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To what extent did Nazism change society 1933-45?

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Introduction

Shelley Michaels 12/10/03 To what extent did Nazism change society 1933-45? From the ashes of the old, rose a new German society, in which the Germany community as a whole prospered, and not the individual. The in impact of nazism resulted in many social changes: discrimination of women and ethic minorities, unarticulated public opinions, suppression of opposition, lack of political involvement etc. However, this to the majority of the German people seemed a small price to pay for economic security and an increase in living standards. Although, on the other hand, it could be argued that Hitler's vision of volksgemeinschaft was simply a propaganda gimmick, and in truth, nothing had changed. The German people still lived in a society where the class and not ability determined self worth. Thus, one is left to speculate the extent to which German society changed, if at all, due to Nazism. The elimination of ethic minorities was the most important social change felt not only by Germany, but also territories occupied by Germans. For no Regime before or after the Nazi Regime had ever taken Anti-Semitism to such an extreme. Jews were used as scapegoats, by blaming them for all the "ills", which had affected society before Hitler's arrival into power. This created a new sense of unity amongst the German people which had not existed before the Nazi regime; and thus signifies social change in respect to peoples attitudes. ...read more.

Middle

On the other hand, A. J. P Taylor claims that Hitler's anti-Semitism policies were a substitute for social change. However, ethic minorities were not the only once who were discriminated against, women to an extent suffered also because of the regime. Women's role in society changed dramatically as a result of Nazism. Women in the highest professions found themselves unemployment, when females were dismissed from medical and the civil service. girls taught separately from boys, for they need to learn that "the world of woman is smaller. For her world is her husband, her family, her house". Furthermore, Nazi propaganda aimed at women also result in a dramatic decline in the number of female students. however it could be said that the that the decline of women in universities was a short social change, since by 1939 females made up 49% of the student body at university. Moreover, Nazi ideology that encouraged women to take on more traditional roles, and was often emphasised by popular slogan such as "Kinder, Kirche, Kuche", conflicted with external social trends, i.e. female emancipation. In this respect Nazism impact on social change was limited. A great social changed was marked by the rise of birth rate. However, arguably, it is hard to judge the extent to which Nazism was responsibly for this social change. ...read more.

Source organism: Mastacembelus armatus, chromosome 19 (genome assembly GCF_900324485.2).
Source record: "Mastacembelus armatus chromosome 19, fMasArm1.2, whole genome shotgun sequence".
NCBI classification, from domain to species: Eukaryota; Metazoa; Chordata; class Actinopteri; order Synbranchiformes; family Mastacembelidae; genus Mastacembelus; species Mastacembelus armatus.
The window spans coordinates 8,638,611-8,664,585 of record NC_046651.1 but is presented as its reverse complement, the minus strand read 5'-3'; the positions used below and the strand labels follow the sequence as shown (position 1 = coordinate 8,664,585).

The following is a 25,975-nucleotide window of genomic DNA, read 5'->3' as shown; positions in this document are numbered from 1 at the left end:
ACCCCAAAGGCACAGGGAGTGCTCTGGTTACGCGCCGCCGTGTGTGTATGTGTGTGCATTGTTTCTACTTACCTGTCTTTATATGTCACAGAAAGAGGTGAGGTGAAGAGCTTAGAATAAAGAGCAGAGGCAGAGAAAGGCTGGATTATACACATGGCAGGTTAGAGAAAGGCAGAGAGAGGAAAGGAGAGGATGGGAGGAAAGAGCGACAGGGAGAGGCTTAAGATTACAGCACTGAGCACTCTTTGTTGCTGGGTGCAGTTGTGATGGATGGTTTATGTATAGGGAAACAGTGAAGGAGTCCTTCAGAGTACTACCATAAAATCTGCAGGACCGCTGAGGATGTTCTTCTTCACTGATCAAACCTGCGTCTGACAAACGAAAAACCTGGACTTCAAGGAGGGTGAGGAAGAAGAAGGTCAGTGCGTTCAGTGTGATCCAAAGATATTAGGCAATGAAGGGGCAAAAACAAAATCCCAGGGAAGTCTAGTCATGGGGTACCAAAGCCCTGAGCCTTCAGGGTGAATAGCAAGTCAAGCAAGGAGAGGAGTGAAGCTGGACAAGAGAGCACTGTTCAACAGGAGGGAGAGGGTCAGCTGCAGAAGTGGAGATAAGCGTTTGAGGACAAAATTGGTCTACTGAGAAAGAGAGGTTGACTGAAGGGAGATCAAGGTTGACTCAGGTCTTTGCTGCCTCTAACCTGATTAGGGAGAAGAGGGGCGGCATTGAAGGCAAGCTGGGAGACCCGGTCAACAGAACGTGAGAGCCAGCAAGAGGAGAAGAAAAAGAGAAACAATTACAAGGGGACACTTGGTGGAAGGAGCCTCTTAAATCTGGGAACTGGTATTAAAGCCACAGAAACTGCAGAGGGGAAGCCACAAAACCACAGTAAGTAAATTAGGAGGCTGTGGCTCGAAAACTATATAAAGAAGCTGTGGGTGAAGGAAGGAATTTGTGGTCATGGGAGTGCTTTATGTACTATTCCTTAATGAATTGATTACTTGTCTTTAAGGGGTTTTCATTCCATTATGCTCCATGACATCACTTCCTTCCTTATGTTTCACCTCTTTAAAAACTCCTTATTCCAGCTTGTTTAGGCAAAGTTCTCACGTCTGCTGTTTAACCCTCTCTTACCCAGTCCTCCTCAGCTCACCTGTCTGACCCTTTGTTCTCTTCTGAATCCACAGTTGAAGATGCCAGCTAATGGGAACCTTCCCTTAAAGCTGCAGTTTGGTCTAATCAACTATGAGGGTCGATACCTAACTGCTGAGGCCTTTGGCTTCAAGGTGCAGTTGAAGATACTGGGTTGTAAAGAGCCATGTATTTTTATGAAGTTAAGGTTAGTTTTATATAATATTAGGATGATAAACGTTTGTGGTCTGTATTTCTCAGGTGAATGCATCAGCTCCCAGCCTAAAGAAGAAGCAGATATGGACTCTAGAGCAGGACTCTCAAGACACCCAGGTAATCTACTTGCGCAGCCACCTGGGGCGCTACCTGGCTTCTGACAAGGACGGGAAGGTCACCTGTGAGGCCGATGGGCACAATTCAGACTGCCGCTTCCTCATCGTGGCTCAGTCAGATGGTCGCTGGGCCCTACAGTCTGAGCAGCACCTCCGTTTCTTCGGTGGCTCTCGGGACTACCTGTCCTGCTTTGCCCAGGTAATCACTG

Conclusion

The farming community's hopes of social change had been based on Hitler's emphasis on the importance of agriculture an the German peasant as the "essential pillar on which all political life must rest". Despite the peasantry's expectations, the regime failed to change society, in respect to creating a community based on a stable class of landholding peasants. It could be argued that schemes of rural resettlement were bound to fail because they conflicted both with Hitler's plans for expansionist plans and with the long term trend of a rural drift to the towns. In order for Hitler to maintain his power he supported the elites, and therefor it could be argued that there wasn't any social changes in the respect to social class. Numbers of vast states were not curved up, but instead by the inclusion of polish territory. So there was no only no substantial change in their position , it was was made worse by 1939.The Junker continued maintain their status, for which the peasantry paid the ultimate price. It could be concluded that , that there was social revolution in the terms that there was a change in the structure of social class, but rather a "revolution of form and not substance", stemming from Hitler's desire to "deceive" the German people. On the other hand, if a social revolution was achieved, it came from as a result from elimination of some many people: jews, elites involved in plots to assassinate Hitler, priests e.tc. ...read more.

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